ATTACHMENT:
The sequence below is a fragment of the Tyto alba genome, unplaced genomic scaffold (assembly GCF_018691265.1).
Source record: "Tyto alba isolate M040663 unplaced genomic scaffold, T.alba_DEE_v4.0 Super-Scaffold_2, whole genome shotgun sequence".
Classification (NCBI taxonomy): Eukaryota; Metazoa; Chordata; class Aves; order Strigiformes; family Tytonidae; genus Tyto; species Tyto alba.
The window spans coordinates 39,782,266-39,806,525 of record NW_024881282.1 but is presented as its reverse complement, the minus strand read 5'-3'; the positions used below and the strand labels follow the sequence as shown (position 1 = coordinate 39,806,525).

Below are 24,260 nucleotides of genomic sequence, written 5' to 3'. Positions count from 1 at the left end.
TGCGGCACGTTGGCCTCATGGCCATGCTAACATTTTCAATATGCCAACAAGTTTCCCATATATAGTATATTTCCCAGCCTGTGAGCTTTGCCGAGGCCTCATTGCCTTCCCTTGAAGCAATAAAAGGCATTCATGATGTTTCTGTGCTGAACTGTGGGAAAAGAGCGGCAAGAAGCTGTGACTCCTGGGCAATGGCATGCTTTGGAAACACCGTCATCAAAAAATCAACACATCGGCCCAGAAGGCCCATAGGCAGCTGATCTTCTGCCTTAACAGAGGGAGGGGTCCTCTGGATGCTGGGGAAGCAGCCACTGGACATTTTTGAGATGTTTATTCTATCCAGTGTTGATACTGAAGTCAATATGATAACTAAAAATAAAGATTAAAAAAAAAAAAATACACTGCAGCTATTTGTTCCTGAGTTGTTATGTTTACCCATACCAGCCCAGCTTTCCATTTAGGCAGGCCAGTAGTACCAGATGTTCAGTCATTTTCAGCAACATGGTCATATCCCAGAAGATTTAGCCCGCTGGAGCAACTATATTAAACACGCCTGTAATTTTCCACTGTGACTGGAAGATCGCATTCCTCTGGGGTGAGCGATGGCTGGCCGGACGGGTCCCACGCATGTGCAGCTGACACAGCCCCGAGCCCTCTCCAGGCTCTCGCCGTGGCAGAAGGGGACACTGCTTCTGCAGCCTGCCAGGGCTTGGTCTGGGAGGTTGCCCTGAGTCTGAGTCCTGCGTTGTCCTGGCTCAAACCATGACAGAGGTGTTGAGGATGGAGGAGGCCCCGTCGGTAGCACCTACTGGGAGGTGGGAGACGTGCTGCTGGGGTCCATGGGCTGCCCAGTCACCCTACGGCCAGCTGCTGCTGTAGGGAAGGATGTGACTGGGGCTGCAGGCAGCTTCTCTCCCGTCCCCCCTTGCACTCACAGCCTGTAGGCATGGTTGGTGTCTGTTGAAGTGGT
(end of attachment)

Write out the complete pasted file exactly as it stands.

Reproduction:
The sequence below is a fragment of the Tyto alba genome, unplaced genomic scaffold (assembly GCF_018691265.1).
Source record: "Tyto alba isolate M040663 unplaced genomic scaffold, T.alba_DEE_v4.0 Super-Scaffold_2, whole genome shotgun sequence".
Classification (NCBI taxonomy): Eukaryota; Metazoa; Chordata; class Aves; order Strigiformes; family Tytonidae; genus Tyto; species Tyto alba.
The window spans coordinates 39,782,266-39,806,525 of record NW_024881282.1 but is presented as its reverse complement, the minus strand read 5'-3'; the positions used below and the strand labels follow the sequence as shown (position 1 = coordinate 39,806,525).

Below are 24,260 nucleotides of genomic sequence, written 5' to 3'. Positions count from 1 at the left end.
TGCGGCACGTTGGCCTCATGGCCATGCTAACATTTTCAATATGCCAACAAGTTTCCCATATATAGTATATTTCCCAGCCTGTGAGCTTTGCCGAGGCCTCATTGCCTTCCCTTGAAGCAATAAAAGGCATTCATGATGTTTCTGTGCTGAACTGTGGGAAAAGAGCGGCAAGAAGCTGTGACTCCTGGGCAATGGCATGCTTTGGAAACACCGTCATCAAAAAATCAACACATCGGCCCAGAAGGCCCATAGGCAGCTGATCTTCTGCCTTAACAGAGGGAGGGGTCCTCTGGATGCTGGGGAAGCAGCCACTGGACATTTTTGAGATGTTTATTCTATCCAGTGTTGATACTGAAGTCAATATGATAACTAAAAATAAAGATTAAAAAAAAAAAAATACACTGCAGCTATTTGTTCCTGAGTTGTTATGTTTACCCATACCAGCCCAGCTTTCCATTTAGGCAGGCCAGTAGTACCAGATGTTCAGTCATTTTCAGCAACATGGTCATATCCCAGAAGATTTAGCCCGCTGGAGCAACTATATTAAACACGCCTGTAATTTTCCACTGTGACTGGAAGATCGCATTCCTCTGGGGTGAGCGATGGCTGGCCGGACGGGTCCCACGCATGTGCAGCTGACACAGCCCCGAGCCCTCTCCAGGCTCTCGCCGTGGCAGAAGGGGACACTGCTTCTGCAGCCTGCCAGGGCTTGGTCTGGGAGGTTGCCCTGAGTCTGAGTCCTGCGTTGTCCTGGCTCAAACCATGACAGAGGTGTTGAGGATGGAGGAGGCCCCGTCGGTAGCACCTACTGGGAGGTGGGAGACGTGCTGCTGGGGTCCATGGGCTGCCCAGTCACCCTACGGCCAGCTGCTGCTGTAGGGAAGGATGTGACTGGGGCTGCAGGCAGCTTCTCTCCCGTCCCCCCTTGCACTCACAGCCTGTAGGCATGGTTGGTGTCTGTTGAAGTGGT